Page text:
Floppy disk based systems organise data on the media in different ways.
Some examples of possible variations are:
- Physical Encoding
- Number of blocks
- Data/value representation
- Header information (current Track number, head number, data size, etc.)
- Location and method of integrity information
- Location and value of the Sync (aka Mark)
- Location, value and size of Gap
- Location and size of actual data part
You can see how these combinations are combined to form the structure of the AmigaDOS format as described in our disk structure description language in the July 2002 WIP.
This is simply just layout (aka geometry) information. Computer designers would either create their own format, or they would use an existing one depending on what hardware they had in their system. If they used a fully-fledged FDC (Floppy Disk Controller), the format had to conform to perdefined rules of geometry as allowed by that hardware.
The systems that did not have a fully-fledged FDC (like the Commodore Amiga) usually meant that the job of designing the floppy format moved from the hardware engineers to the software engineers, that is, it was defined in the operating system.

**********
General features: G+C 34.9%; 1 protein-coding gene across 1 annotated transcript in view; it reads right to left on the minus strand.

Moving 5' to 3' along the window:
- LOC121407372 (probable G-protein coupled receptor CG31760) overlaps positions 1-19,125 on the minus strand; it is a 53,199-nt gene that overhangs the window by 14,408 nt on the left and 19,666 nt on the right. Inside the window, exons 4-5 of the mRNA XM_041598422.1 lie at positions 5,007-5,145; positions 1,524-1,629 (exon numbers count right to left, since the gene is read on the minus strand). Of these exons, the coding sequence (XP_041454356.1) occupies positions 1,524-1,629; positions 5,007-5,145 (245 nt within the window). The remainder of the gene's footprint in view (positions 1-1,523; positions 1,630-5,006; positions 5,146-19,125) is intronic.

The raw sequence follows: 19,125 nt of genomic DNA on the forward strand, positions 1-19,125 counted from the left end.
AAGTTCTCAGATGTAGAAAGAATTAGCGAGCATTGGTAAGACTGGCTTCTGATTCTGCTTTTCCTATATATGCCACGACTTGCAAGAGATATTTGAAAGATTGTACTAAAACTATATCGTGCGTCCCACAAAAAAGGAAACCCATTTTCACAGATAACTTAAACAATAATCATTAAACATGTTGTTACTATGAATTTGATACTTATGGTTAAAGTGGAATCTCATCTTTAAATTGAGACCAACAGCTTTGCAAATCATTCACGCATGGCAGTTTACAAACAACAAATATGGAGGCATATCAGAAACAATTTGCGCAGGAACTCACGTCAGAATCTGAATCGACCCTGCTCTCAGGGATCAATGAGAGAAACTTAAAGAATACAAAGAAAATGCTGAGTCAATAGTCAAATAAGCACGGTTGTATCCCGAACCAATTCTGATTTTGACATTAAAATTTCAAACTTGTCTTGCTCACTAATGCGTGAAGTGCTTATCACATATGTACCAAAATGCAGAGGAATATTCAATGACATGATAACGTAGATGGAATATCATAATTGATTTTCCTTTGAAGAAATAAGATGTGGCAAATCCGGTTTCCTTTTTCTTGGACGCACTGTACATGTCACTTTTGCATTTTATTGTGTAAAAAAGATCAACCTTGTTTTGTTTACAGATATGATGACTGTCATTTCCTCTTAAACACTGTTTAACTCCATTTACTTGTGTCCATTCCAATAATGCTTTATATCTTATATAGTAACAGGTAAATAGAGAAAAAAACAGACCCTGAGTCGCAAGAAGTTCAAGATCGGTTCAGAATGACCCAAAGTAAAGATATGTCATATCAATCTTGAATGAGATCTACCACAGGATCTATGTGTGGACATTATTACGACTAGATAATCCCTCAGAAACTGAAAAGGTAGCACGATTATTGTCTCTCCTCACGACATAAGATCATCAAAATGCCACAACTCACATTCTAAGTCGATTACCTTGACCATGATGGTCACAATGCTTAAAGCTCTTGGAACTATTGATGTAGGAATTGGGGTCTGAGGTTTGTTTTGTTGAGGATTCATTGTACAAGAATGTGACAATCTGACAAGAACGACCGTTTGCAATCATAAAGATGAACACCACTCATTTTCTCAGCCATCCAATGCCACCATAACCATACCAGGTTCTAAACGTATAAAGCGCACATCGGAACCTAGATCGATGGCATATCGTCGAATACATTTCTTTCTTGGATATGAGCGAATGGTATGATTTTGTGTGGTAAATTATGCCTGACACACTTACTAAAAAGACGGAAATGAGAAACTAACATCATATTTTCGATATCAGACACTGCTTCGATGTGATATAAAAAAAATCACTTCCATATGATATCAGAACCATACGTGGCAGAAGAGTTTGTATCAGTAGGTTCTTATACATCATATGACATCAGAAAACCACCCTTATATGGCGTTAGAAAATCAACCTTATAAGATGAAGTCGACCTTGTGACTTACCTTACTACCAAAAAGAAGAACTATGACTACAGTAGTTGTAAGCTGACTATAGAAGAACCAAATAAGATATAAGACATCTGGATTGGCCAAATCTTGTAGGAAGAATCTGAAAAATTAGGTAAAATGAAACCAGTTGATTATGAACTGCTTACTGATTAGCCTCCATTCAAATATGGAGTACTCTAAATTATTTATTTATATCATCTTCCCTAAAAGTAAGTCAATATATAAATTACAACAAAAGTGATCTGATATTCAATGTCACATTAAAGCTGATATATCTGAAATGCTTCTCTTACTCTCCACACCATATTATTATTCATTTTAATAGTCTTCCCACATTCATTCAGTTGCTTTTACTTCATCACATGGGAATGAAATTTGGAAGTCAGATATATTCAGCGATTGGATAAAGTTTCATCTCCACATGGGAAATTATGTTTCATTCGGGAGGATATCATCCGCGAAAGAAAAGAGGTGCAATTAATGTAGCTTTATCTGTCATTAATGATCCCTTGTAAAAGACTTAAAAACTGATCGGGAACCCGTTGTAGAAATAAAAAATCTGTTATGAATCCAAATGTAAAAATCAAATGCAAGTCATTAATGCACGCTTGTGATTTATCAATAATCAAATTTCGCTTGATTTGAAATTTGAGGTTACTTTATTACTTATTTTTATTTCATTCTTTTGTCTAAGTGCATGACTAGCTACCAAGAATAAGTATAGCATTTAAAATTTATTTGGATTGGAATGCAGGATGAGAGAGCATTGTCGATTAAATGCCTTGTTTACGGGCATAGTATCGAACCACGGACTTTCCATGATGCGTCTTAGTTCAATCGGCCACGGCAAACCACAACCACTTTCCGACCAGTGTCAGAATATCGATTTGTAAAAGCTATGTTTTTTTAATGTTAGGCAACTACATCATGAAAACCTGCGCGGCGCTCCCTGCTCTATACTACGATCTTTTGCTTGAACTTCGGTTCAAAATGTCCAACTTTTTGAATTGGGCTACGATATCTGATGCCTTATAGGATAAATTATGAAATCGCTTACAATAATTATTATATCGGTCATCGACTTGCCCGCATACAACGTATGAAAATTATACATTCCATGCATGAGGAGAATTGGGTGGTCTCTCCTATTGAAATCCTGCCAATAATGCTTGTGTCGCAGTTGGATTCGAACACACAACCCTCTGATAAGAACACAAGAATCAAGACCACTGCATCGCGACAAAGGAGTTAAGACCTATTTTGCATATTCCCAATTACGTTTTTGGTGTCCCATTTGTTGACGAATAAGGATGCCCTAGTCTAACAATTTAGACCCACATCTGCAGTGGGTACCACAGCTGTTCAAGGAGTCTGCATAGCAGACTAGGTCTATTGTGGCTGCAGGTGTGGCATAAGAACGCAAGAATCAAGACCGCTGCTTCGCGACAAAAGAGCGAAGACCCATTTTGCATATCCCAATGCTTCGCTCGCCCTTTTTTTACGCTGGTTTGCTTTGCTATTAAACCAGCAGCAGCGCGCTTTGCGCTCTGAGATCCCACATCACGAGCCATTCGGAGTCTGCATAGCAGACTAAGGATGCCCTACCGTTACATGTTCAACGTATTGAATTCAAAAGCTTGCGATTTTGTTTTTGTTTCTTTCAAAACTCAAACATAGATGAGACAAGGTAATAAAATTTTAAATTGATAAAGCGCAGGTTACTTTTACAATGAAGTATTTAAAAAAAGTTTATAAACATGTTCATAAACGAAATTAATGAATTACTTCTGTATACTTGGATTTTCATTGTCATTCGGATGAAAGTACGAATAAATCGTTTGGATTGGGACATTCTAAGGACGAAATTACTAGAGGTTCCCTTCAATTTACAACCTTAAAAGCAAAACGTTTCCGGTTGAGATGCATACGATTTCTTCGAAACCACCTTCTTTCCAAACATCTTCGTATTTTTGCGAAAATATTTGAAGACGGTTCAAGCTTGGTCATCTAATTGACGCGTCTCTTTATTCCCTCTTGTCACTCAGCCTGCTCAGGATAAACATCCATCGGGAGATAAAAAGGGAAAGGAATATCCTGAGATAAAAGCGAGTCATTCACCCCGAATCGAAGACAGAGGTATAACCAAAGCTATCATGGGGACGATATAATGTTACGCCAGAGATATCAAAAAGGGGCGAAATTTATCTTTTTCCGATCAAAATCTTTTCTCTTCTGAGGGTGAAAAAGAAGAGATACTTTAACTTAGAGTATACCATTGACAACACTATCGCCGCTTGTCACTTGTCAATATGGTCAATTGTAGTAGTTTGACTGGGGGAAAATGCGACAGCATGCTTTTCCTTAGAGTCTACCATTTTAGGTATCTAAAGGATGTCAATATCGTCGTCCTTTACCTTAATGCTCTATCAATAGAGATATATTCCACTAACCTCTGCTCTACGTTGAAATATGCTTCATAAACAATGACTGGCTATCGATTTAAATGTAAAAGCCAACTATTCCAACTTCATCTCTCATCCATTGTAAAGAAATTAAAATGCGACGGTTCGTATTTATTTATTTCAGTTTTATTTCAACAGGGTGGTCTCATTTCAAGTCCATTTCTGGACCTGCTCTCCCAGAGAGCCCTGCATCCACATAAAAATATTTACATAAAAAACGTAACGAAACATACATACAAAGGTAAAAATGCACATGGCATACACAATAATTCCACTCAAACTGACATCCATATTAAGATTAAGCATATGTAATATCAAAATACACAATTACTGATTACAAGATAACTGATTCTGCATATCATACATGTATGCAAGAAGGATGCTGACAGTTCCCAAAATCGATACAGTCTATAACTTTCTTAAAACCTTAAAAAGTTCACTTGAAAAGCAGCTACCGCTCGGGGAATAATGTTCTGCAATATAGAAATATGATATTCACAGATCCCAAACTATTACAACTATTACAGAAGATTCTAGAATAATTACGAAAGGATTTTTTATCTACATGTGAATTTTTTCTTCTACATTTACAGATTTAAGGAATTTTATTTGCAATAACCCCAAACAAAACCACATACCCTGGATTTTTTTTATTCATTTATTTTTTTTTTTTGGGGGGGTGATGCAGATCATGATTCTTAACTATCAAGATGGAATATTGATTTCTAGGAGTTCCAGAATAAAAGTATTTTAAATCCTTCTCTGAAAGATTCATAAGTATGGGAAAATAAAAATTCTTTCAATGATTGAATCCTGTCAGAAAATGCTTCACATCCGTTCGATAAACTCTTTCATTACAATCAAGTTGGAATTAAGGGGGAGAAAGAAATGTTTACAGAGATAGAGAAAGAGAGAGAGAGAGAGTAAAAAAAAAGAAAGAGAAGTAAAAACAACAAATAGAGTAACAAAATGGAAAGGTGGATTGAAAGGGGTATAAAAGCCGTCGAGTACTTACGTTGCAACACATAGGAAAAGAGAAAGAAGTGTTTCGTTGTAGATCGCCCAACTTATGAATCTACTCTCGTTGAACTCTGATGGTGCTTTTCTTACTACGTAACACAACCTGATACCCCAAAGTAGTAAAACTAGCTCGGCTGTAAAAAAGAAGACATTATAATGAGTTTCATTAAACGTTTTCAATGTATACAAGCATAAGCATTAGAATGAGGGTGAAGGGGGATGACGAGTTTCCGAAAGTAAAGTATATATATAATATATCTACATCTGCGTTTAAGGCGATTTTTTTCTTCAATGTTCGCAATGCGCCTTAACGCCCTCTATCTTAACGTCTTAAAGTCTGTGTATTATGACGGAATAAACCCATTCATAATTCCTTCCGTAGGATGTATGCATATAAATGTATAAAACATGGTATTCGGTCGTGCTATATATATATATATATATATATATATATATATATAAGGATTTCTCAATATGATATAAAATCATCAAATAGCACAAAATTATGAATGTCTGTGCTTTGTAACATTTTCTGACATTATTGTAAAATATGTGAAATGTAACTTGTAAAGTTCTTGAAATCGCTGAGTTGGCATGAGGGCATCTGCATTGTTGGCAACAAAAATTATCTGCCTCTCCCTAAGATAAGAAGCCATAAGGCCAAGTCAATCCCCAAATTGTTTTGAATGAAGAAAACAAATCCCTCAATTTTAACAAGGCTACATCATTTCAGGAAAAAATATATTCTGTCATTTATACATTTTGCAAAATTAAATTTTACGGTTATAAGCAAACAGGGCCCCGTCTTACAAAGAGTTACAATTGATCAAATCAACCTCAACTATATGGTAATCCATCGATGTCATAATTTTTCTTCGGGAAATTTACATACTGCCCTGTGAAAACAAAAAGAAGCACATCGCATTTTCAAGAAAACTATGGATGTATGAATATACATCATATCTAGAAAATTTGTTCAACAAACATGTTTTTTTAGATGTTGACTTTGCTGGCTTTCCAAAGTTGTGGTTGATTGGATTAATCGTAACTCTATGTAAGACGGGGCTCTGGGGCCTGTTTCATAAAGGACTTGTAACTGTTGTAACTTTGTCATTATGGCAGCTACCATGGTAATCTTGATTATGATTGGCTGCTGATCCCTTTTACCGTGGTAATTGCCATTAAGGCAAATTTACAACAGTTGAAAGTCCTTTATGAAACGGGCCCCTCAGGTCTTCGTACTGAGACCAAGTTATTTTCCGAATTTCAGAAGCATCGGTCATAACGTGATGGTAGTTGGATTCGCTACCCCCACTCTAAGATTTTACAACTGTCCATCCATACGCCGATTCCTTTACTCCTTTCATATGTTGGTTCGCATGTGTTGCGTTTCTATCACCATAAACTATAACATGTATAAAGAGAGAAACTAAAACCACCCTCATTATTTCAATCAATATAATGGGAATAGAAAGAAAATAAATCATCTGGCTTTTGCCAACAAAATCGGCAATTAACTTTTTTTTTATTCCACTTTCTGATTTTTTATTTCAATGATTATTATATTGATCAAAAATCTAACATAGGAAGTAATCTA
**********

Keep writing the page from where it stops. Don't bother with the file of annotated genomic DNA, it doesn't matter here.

Games designers often tried to squeeze the very last drop out of the systems they were developing for. This often meant they had to go to drastic lengths to fit as much data as possible onto a floppy disk and one of they ways they could do this was to create a stream-lined disk format. As a better known example, using the “DiskSpare” utility on the Amiga meant you could store over 980 KiB on a floppy disk, as opposed to the normal AmigaDOS 880 KiB.
Of course, there are other reasons. Certainly the fact that it prevents the disk from being copied in a normal way would have been one of them.